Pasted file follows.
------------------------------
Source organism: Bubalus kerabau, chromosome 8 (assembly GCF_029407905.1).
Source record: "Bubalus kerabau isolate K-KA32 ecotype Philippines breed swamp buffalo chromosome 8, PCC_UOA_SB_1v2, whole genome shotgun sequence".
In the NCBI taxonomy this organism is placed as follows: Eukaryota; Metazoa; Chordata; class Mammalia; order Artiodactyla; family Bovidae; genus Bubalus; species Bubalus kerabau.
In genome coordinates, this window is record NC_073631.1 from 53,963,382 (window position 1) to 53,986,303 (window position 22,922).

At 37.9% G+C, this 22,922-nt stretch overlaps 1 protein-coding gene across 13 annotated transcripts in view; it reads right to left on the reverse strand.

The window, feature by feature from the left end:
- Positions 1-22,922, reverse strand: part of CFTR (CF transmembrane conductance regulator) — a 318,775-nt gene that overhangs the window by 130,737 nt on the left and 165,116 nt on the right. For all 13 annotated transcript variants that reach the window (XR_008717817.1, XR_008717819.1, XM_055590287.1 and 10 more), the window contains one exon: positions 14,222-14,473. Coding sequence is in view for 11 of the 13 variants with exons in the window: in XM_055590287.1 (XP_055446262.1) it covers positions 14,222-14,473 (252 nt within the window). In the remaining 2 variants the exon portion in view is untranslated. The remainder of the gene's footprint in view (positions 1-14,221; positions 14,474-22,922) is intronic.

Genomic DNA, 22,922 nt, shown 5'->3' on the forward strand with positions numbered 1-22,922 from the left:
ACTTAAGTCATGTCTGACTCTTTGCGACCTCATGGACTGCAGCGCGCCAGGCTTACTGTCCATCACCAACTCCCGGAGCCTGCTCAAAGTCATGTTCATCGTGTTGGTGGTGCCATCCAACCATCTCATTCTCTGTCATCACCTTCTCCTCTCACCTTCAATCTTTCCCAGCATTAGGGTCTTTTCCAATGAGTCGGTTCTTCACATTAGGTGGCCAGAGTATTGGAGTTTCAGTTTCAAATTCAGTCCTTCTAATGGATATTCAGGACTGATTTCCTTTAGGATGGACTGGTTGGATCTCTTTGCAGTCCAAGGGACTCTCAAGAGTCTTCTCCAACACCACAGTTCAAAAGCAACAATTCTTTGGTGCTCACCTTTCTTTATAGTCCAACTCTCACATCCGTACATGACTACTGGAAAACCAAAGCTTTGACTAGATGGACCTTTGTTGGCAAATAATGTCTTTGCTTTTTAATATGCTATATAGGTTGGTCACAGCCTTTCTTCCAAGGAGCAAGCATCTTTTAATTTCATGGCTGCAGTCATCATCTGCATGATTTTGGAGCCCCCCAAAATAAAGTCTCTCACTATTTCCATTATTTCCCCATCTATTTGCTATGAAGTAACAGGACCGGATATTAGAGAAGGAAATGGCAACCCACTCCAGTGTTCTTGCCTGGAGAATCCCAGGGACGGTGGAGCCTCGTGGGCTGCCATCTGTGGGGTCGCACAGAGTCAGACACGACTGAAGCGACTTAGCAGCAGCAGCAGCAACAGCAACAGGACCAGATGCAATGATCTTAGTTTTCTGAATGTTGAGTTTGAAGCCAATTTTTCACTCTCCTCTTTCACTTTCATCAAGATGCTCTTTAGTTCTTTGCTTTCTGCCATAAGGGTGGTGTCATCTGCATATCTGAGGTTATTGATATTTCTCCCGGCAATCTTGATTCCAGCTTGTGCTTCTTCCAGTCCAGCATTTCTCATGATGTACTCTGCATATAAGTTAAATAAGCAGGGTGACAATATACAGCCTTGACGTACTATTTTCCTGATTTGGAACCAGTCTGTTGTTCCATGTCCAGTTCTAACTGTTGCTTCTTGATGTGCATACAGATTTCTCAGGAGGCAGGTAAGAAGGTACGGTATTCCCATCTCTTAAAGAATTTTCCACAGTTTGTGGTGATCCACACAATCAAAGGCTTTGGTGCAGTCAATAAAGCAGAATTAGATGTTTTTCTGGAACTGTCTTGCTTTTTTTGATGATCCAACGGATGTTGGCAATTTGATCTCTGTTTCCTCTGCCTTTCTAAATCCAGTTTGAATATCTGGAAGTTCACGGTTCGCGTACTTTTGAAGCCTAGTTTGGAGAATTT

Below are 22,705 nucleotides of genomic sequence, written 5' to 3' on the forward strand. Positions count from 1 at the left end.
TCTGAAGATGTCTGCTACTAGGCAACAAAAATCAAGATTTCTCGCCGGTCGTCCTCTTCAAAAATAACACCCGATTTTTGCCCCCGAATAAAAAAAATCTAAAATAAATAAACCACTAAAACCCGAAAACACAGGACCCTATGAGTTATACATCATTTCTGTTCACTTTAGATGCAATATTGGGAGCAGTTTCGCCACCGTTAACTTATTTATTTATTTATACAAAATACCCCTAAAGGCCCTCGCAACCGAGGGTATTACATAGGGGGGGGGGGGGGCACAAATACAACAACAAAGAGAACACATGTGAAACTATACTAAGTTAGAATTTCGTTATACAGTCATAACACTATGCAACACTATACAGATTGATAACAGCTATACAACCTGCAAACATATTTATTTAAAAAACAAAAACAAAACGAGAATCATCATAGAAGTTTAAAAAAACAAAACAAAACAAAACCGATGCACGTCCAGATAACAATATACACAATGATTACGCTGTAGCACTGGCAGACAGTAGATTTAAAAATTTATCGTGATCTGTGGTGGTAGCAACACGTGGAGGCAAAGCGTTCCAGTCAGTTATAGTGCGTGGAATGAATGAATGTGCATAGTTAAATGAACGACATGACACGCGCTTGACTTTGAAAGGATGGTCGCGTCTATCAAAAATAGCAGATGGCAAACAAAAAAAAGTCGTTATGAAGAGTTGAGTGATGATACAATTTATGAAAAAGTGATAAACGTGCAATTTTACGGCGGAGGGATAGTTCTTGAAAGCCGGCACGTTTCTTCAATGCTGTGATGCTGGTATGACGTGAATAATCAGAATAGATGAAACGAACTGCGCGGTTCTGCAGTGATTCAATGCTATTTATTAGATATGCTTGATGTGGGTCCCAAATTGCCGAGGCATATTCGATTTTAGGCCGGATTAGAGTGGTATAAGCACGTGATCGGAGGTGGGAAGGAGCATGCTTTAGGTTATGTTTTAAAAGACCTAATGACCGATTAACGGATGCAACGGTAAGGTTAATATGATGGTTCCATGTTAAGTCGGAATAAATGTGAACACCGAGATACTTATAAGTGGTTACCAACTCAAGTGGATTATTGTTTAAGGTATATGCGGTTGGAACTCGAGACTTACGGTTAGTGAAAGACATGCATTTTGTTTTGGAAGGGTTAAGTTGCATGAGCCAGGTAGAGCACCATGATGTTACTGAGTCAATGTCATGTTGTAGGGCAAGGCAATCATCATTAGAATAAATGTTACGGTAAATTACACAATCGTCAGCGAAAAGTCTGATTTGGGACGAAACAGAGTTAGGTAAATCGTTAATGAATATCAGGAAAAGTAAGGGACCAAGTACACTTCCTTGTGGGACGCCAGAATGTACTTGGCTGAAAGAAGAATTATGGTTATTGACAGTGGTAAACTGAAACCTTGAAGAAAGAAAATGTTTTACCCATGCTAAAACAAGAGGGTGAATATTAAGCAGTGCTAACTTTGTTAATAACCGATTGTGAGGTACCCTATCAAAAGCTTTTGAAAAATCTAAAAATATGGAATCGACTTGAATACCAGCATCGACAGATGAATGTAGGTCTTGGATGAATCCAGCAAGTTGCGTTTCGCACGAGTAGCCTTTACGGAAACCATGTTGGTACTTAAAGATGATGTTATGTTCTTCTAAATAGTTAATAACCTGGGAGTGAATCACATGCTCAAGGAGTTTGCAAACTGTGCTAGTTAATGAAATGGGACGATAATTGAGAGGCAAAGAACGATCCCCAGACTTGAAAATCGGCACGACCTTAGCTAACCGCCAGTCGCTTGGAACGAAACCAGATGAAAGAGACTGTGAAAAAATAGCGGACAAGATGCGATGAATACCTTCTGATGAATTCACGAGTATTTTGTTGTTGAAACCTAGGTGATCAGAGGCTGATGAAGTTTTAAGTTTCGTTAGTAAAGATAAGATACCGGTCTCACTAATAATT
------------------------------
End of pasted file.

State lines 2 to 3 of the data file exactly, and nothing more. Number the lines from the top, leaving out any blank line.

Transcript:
Source record: "Bubalus kerabau isolate K-KA32 ecotype Philippines breed swamp buffalo chromosome 8, PCC_UOA_SB_1v2, whole genome shotgun sequence".
In the NCBI taxonomy this organism is placed as follows: Eukaryota; Metazoa; Chordata; class Mammalia; order Artiodactyla; family Bovidae; genus Bubalus; species Bubalus kerabau.